1. Epic journey
The common tern can be found breeding across most of Europe and Asia and in parts of North America. After the breeding season, the terns migrate south to spend their winter along the coasts of the tropics and the southern hemisphere in areas including Africa, South America and South-east Asia. They have one of the longest migrations of all birds, with an average round trip of 35,000km each year.
2. Migrating seabirds
Common terns arrive in the UK from their wintering grounds in April, and leave our shores again in August or September. During this time, they’re easiest to see around colonies or when they have young to feed, which forces them to travel further to find food. They’re most commonly seen along stretches of coast with shingle beaches, or inland on gravel pits, reservoirs or lakes.
3. Huge numbers
Common tern colonies usually number around 2,000 birds, but can be as large as 20,000. They are often shared with other tern species such as Arctic and roseate terns. The terns lay, on average, three eggs in May with incubation lasting around 22 days. The chicks have normally fledged by 28 days after hatching.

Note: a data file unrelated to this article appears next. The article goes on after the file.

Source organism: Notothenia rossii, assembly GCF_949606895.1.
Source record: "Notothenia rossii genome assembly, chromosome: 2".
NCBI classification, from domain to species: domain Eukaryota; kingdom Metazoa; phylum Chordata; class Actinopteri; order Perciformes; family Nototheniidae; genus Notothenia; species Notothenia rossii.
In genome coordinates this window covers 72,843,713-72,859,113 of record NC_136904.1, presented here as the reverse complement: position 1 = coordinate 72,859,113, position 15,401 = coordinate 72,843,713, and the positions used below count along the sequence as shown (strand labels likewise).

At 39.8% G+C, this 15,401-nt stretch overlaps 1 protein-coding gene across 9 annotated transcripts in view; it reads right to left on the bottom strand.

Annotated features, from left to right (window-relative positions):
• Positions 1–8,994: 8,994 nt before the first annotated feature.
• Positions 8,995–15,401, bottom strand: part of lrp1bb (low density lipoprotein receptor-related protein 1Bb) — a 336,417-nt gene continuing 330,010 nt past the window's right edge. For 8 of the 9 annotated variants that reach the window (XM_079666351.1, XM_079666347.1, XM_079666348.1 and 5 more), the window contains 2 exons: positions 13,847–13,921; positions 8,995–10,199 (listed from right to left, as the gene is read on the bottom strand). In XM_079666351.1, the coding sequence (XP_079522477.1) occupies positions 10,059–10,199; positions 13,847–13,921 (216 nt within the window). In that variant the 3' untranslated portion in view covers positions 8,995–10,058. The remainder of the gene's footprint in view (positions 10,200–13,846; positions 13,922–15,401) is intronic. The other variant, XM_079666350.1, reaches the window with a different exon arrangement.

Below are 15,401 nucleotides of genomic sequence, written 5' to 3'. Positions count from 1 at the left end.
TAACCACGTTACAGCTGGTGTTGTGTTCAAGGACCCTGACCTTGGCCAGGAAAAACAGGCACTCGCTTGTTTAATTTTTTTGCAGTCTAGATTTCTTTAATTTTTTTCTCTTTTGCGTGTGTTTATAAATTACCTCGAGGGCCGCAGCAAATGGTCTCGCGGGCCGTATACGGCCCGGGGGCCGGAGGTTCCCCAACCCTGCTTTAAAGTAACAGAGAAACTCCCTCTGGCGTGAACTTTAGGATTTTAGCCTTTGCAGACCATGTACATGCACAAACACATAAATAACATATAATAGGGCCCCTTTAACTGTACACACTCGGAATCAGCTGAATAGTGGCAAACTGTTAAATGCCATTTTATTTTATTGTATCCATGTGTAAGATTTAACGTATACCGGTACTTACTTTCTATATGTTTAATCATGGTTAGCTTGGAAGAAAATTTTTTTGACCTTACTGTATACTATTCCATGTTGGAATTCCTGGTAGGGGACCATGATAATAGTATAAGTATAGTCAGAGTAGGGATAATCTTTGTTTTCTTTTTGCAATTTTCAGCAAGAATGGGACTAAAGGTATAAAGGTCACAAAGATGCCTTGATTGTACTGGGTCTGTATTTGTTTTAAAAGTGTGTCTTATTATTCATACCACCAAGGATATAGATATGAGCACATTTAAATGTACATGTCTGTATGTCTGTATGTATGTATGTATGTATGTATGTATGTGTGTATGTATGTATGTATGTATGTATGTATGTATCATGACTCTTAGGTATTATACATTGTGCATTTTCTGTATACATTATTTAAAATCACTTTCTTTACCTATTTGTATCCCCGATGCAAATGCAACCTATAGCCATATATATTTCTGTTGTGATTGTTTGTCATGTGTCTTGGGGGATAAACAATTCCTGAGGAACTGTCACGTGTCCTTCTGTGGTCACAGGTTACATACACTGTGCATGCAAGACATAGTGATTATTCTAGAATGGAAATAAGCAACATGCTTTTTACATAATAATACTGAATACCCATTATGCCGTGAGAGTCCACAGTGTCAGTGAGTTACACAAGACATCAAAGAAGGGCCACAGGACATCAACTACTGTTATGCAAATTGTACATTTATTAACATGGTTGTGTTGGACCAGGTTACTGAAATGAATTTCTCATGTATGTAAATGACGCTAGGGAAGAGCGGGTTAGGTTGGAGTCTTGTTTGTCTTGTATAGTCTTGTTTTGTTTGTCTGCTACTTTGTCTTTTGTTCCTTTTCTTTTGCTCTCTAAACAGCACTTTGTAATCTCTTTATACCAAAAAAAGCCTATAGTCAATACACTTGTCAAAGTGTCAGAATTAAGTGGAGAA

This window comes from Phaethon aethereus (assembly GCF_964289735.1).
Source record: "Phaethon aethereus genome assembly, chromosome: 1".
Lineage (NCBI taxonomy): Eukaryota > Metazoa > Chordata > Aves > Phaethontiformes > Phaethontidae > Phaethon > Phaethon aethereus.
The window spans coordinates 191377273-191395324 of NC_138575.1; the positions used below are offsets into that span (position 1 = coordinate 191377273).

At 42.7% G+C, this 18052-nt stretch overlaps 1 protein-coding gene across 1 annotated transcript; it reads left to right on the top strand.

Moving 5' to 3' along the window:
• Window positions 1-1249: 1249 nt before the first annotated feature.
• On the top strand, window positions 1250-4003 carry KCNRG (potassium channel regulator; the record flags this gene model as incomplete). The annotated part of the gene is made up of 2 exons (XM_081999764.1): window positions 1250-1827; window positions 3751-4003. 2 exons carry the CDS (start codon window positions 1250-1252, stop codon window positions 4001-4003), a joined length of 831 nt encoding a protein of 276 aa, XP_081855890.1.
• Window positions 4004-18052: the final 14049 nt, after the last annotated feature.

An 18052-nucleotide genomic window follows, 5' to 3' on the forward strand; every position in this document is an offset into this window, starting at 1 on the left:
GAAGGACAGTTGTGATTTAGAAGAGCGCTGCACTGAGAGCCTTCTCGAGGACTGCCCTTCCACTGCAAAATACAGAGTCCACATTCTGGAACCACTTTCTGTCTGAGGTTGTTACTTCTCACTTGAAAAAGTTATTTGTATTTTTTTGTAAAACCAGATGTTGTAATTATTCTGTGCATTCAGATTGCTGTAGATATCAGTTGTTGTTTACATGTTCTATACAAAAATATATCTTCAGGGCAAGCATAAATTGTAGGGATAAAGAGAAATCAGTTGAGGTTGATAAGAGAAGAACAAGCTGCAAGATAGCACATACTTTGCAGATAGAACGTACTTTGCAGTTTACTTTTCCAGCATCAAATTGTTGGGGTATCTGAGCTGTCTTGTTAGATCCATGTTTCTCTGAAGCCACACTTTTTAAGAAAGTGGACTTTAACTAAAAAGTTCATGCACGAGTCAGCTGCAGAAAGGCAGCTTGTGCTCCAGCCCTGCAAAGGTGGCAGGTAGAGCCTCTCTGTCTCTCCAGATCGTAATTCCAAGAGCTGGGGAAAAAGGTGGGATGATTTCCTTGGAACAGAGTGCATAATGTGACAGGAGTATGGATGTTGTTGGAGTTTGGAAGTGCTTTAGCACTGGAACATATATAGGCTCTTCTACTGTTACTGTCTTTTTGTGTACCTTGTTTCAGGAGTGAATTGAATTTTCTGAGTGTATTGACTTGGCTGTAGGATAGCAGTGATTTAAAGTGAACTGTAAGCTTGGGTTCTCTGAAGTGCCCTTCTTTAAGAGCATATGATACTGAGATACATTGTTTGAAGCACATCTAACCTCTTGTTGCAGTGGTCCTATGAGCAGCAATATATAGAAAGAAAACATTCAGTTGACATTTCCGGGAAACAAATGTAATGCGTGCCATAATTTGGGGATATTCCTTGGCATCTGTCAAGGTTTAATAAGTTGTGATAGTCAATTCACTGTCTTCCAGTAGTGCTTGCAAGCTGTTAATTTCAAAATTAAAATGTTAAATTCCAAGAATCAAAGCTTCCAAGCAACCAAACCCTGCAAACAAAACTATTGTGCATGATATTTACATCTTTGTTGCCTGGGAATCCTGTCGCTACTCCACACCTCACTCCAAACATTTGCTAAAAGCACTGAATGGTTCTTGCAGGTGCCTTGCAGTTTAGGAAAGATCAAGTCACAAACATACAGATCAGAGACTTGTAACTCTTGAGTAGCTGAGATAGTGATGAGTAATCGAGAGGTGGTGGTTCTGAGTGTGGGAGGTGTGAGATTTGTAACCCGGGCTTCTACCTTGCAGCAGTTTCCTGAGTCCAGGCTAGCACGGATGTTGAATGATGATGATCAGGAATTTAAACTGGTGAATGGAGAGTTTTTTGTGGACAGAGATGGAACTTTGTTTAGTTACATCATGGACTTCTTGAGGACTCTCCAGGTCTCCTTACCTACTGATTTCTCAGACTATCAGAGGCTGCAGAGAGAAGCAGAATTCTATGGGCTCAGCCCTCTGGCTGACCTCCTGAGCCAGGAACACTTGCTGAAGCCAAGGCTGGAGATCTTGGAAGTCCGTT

The characteristic plumage of the common tern © Tom Bickerton/BTO
4. Strange behaviour
One interesting example of tern behaviour is known as ‘dread’. This usually occurs in the early part of the breeding season, and describes the peculiar event in which most or all of the terns will suddenly burst up from the ground and fly low over the colony or the sea, either to deter predators or for apparently no reason at all.
5. The memory game
You can probably imagine that, with so many nests in one colony, it must be difficult for the terns to remember exactly where their own nest is. However, studies have shown that common terns can find their eggs even if they have been buried and no evidence of the nest remains. This is a necessary adaptation in such an exposed environment where losing a nest is likely.
6. How to identify a common tern
The common tern is a medium-sized tern found in the majority of the UK. These graceful birds are characterised by their silver-grey upperparts, white underparts, black cap and red bill, as well as long tails that have earned them the nickname ‘sea-swallow’. They characteristically hover over the water before diving to catch their prey. They can be separated from arctic terns by a black tip to the bill, darker wing feathers and longer legs.
The British Trust of Ornithology (BTO) works in partnership with over 40,000 volunteer birdwatchers to chart the fortunes of UK birds.
Among the surveys that we coordinate is the Wetland Bird Survey (WeBS) which monitors non-breeding waterbirds in the UK. This is a joint scheme of the BTO, RSPB and JNCC in association with WWT.
For more information about WeBS, including how to take part, please email firstname.lastname@example.org.